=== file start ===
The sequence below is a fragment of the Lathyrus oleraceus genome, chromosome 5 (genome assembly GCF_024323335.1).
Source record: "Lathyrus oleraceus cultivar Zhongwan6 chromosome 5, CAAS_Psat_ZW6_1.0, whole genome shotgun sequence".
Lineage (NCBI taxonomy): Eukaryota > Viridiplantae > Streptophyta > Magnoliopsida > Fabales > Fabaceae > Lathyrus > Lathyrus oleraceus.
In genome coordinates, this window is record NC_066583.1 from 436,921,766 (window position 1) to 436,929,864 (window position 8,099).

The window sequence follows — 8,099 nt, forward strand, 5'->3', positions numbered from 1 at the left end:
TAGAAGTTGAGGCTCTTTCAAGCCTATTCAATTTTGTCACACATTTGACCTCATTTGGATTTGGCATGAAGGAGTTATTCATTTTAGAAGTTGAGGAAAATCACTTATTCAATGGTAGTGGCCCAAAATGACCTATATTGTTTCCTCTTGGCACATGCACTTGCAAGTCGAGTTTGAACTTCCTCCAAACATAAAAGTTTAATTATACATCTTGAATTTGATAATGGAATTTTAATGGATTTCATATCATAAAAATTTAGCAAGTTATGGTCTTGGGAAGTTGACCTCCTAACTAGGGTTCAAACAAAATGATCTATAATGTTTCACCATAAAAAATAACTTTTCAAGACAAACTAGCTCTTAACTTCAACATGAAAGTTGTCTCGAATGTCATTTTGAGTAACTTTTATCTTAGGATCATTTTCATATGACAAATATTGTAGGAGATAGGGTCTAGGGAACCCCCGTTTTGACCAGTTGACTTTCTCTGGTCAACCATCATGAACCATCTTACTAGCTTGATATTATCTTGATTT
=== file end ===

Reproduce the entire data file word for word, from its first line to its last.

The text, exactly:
The sequence below is a fragment of the Lathyrus oleraceus genome, chromosome 5 (genome assembly GCF_024323335.1).
Source record: "Lathyrus oleraceus cultivar Zhongwan6 chromosome 5, CAAS_Psat_ZW6_1.0, whole genome shotgun sequence".
Lineage (NCBI taxonomy): Eukaryota > Viridiplantae > Streptophyta > Magnoliopsida > Fabales > Fabaceae > Lathyrus > Lathyrus oleraceus.
In genome coordinates, this window is record NC_066583.1 from 436,921,766 (window position 1) to 436,929,864 (window position 8,099).

The window sequence follows — 8,099 nt, forward strand, 5'->3', positions numbered from 1 at the left end:
TAGAAGTTGAGGCTCTTTCAAGCCTATTCAATTTTGTCACACATTTGACCTCATTTGGATTTGGCATGAAGGAGTTATTCATTTTAGAAGTTGAGGAAAATCACTTATTCAATGGTAGTGGCCCAAAATGACCTATATTGTTTCCTCTTGGCACATGCACTTGCAAGTCGAGTTTGAACTTCCTCCAAACATAAAAGTTTAATTATACATCTTGAATTTGATAATGGAATTTTAATGGATTTCATATCATAAAAATTTAGCAAGTTATGGTCTTGGGAAGTTGACCTCCTAACTAGGGTTCAAACAAAATGATCTATAATGTTTCACCATAAAAAATAACTTTTCAAGACAAACTAGCTCTTAACTTCAACATGAAAGTTGTCTCGAATGTCATTTTGAGTAACTTTTATCTTAGGATCATTTTCATATGACAAATATTGTAGGAGATAGGGTCTAGGGAACCCCCGTTTTGACCAGTTGACTTTCTCTGGTCAACCATCATGAACCATCTTACTAGCTTGATATTATCTTGATTT